Skip to content

How are fitness classes improving mental health on campus?

  1. Learn more
  2. How are fitness classes improving mental health on campus?

How are fitness classes improving mental health on campus?

Friday 11 May 2018

Reading time: 3 minutes

Exercise helped me cope with my anxiety. Now, the classes and website I run help others to feel better about themselves.

Psychology student Aimee Browes runs fitness classes aimed at improving people’s mental health. In this video she explains how exercise has helped her cope with anxiety, and below she discusses why it’s important for us to talk about mental health.

At pretty much every event I put on through the Happiness Bootcamp project, I get asked one thing – why do you talk so openly about your experiences/anxiety?

There is always one simple answer I can give to this: so that it gives others the confidence to talk about theirs.

I’ve not always been open about my experiences of mental health. For the majority of my childhood and teenage years I was extremely quiet about it. I kept it secret from my family and friends and thought the best way to deal with it was to struggle in silence.

I believed nobody else felt the same way as I did, let alone understood what it felt like to be trapped in my own mind and body.

But I was so wrong.

I spent years thinking I was crazy, not normal, I felt a complete failure. I felt like I was separate to everyone, like I didn’t even belong.

The day I told my parents about the awful thoughts I was having was heartbreaking, yet it was a weight off my shoulders. For me I was lucky they understood and helped me get onto my feet through different forms of therapy.

Now I share my story openly, and with confidence that if I speak out about my struggles and my ongoing mental health issues, then maybe it will inspire someone else to do so too.

I’m not saying stand up on stage and shout (hey, if you want to, please invite me!) but speak to a friend, a family member, a teacher, a counsellor, a doctor, me, just anybody.

Speak to online chats with Childline, the Samaritans or even Mind.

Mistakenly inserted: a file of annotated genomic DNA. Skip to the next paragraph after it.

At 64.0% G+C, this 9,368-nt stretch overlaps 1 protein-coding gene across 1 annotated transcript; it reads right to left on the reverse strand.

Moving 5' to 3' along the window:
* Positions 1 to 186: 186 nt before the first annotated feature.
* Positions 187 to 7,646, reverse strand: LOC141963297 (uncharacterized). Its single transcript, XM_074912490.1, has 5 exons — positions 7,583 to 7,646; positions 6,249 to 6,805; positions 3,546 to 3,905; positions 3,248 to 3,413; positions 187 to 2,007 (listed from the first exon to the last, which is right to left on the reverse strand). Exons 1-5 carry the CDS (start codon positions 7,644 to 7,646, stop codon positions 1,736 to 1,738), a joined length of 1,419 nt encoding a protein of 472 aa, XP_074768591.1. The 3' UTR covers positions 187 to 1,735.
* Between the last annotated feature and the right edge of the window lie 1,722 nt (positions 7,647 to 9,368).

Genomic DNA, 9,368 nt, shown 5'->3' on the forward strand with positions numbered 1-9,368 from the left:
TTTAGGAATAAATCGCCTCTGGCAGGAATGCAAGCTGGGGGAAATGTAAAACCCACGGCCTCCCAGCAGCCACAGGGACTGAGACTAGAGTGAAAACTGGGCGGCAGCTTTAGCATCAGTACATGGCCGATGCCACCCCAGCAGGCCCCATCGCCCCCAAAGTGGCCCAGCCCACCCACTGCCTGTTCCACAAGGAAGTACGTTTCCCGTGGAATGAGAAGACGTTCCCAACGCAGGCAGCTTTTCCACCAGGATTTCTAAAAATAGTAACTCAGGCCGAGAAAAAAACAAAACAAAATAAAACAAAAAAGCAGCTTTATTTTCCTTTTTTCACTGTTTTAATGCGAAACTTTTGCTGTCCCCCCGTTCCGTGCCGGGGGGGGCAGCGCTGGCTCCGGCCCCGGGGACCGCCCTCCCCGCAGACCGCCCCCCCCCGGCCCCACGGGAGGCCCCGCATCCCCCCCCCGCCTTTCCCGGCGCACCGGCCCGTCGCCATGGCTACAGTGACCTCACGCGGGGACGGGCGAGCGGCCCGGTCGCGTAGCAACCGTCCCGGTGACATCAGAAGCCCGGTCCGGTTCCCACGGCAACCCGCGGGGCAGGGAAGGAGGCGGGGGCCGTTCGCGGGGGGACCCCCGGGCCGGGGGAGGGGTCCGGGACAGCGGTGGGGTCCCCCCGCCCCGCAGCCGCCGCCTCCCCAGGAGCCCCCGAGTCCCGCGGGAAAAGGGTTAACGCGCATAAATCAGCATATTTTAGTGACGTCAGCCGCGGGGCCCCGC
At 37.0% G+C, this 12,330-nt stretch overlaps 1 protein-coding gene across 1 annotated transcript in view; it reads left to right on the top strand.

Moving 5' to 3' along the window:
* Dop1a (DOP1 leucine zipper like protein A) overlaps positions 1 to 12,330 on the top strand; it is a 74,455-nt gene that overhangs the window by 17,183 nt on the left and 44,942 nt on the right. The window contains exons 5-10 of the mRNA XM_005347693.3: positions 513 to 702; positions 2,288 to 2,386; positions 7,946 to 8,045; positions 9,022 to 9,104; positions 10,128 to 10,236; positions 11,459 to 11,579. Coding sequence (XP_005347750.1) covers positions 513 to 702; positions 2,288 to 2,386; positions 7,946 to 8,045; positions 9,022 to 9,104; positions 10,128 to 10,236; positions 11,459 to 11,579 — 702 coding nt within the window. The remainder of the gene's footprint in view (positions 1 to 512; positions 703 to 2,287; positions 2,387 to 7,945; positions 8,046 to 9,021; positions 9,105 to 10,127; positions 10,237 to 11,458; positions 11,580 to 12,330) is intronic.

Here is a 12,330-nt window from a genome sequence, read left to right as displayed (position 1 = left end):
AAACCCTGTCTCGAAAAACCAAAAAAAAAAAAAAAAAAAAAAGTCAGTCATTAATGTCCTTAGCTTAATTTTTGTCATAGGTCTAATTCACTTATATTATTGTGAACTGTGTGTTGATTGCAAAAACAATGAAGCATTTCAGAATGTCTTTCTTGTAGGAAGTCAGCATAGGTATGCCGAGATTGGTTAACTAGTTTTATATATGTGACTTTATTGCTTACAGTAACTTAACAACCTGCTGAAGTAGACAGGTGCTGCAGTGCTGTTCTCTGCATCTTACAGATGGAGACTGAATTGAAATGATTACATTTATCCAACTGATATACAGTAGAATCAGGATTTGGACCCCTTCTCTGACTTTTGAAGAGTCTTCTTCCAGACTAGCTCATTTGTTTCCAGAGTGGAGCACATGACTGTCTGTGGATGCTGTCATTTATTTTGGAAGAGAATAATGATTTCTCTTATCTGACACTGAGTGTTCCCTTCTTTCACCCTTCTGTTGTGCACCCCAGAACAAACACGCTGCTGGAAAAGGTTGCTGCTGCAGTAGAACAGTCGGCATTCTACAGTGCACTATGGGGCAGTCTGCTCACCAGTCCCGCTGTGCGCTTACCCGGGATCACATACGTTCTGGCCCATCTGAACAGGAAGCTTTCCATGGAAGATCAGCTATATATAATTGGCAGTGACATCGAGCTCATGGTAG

No matter how scared you are, how difficult the situation may be or how you may feel, I promise people want to listen to you. You are able to come through the darkest of tunnels and see a beautiful light on the other side.

One little sentence or cry for help is all it takes to allow yourself to heal, to begin a new journey of self-love. It will never be a straight or easy ride, but I can promise that if you pick yourself up and keep going, the world will become a beautiful place.

You have so much to give, so much to see and so much to do. You are amazing, beautiful and worth every second on this planet. You can get through this, you are never alone.

I believe in you.

It is time to talk.

Visit Aimee’s website the Happiness Bootcamp for more information on her classes.

Aimee's useful website list

Student Minds
If you’re a student struggling with mental health issues, you are not alone. Join your local Student Minds and attend workshops, events and meet other people who feel the same way as you.

Big White Wall
An anonymous website where you can speak to a counsellor 24/7.

Speak to a mental health adviser, attend events or even join therapy groups.

The Samaritans
Speak free and anonymously to an online or over-the-phone adviser for a chat or urgent help when you need it.

Sheffield Hallam University is not responsible for the content of external websites.


Share this page

Cancel event

Are you sure you want to cancel your place on Saturday 12 November?